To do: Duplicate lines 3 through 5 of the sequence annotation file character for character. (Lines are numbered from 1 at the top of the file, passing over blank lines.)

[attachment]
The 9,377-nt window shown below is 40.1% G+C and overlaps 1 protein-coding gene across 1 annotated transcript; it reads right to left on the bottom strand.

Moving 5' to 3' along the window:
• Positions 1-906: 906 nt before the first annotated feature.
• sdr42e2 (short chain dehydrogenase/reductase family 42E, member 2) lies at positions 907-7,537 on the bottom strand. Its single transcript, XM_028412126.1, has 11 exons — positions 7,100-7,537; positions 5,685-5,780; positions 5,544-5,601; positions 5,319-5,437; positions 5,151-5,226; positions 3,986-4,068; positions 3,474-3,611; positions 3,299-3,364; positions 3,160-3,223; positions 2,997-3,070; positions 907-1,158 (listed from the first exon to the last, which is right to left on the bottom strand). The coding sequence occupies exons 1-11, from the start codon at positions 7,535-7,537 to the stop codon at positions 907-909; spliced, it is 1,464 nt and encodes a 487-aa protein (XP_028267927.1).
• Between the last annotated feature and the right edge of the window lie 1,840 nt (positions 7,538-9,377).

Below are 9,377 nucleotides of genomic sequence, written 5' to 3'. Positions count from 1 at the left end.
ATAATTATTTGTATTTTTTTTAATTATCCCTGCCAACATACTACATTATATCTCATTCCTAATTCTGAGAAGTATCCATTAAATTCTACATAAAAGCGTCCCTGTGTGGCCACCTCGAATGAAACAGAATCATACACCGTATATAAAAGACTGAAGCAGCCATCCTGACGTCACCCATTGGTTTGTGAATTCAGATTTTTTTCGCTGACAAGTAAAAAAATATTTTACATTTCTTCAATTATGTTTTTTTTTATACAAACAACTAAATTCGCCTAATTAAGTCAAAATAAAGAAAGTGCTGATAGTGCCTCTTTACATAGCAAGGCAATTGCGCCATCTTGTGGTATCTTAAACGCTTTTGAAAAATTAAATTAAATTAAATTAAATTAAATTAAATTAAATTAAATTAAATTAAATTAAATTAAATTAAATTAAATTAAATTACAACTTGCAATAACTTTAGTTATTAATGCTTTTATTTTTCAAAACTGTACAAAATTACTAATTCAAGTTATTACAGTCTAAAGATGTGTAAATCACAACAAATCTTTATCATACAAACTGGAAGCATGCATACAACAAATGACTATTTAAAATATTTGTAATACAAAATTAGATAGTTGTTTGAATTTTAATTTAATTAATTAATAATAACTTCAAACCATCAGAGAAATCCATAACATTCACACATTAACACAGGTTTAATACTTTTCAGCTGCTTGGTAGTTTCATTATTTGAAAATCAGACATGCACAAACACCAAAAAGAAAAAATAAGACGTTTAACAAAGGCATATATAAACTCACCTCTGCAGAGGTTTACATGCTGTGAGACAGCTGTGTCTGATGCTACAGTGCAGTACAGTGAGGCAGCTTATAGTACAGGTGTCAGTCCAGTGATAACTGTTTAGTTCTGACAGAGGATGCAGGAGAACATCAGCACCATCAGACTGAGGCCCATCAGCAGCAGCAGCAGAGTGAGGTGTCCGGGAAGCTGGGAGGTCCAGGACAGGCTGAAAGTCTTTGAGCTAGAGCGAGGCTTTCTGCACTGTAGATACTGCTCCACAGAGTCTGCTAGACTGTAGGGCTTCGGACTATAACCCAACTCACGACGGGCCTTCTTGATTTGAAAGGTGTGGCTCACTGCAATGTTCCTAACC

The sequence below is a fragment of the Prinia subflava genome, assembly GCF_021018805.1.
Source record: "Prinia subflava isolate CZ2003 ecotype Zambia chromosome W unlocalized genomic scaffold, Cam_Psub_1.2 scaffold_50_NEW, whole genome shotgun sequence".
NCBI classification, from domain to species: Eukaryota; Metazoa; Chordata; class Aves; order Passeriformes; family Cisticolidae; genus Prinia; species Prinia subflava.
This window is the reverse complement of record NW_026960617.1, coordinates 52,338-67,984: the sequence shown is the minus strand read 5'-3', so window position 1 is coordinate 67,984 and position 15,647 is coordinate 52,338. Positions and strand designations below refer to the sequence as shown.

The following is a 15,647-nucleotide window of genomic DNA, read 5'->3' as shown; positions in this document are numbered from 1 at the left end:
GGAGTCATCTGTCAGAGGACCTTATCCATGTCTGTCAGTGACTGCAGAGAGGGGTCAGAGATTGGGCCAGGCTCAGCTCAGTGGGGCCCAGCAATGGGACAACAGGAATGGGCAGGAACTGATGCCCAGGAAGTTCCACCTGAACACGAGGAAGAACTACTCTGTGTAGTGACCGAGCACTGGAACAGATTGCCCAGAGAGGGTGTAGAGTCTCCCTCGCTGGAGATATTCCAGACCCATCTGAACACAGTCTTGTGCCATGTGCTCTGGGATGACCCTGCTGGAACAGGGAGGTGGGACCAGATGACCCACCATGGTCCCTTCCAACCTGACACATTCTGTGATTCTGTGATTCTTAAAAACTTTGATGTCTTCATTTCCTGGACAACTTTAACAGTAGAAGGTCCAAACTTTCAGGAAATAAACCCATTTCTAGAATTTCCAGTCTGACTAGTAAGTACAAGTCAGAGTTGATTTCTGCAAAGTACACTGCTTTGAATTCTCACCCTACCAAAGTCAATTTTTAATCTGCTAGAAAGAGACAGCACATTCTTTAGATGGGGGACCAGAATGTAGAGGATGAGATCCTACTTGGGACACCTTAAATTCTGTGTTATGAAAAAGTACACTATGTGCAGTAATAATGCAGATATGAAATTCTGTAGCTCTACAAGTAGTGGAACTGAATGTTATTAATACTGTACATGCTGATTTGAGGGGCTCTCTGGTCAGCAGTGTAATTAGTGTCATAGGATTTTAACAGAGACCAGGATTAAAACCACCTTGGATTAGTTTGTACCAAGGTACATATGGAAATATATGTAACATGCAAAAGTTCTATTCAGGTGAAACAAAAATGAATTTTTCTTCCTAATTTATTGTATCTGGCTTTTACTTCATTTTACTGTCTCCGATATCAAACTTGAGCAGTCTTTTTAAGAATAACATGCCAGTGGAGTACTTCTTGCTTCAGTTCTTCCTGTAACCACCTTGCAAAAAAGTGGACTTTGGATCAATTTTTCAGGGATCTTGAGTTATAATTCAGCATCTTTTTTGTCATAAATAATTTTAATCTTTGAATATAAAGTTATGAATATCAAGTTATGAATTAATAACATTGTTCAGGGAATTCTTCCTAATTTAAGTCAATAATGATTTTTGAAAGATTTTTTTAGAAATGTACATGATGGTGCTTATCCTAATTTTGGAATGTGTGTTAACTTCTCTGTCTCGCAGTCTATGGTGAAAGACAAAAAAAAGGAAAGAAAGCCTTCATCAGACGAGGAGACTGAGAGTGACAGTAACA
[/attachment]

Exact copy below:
• Positions 1-906: 906 nt before the first annotated feature.
• sdr42e2 (short chain dehydrogenase/reductase family 42E, member 2) lies at positions 907-7,537 on the bottom strand. Its single transcript, XM_028412126.1, has 11 exons — positions 7,100-7,537; positions 5,685-5,780; positions 5,544-5,601; positions 5,319-5,437; positions 5,151-5,226; positions 3,986-4,068; positions 3,474-3,611; positions 3,299-3,364; positions 3,160-3,223; positions 2,997-3,070; positions 907-1,158 (listed from the first exon to the last, which is right to left on the bottom strand). The coding sequence occupies exons 1-11, from the start codon at positions 7,535-7,537 to the stop codon at positions 907-909; spliced, it is 1,464 nt and encodes a 487-aa protein (XP_028267927.1).
• Between the last annotated feature and the right edge of the window lie 1,840 nt (positions 7,538-9,377).